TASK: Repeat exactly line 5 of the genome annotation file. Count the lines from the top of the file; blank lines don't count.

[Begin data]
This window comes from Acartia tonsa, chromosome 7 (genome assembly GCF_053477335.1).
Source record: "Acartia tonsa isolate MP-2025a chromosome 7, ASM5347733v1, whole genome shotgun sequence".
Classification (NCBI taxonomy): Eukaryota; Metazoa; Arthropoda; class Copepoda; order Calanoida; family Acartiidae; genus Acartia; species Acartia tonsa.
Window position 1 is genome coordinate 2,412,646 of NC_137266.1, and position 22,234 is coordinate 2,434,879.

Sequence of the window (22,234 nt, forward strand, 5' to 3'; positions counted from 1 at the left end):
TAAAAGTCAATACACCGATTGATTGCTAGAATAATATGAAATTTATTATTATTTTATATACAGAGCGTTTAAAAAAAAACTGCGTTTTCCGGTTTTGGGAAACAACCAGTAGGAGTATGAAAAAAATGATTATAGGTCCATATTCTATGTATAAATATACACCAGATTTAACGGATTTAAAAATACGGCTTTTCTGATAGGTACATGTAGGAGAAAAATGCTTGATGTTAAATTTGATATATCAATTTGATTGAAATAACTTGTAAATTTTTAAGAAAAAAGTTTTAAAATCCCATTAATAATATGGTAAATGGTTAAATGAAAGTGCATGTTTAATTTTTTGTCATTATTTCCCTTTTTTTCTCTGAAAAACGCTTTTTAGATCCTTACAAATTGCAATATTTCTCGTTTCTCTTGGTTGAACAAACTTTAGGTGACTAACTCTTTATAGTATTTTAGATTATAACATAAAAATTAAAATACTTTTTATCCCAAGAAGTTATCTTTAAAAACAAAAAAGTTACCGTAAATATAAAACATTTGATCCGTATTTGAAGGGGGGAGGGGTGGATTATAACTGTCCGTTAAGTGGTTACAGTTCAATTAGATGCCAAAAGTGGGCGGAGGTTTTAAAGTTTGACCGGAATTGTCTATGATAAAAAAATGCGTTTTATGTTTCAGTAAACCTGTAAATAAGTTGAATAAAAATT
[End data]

Sequence of the window (22,234 nt, forward strand, 5' to 3'; positions counted from 1 at the left end):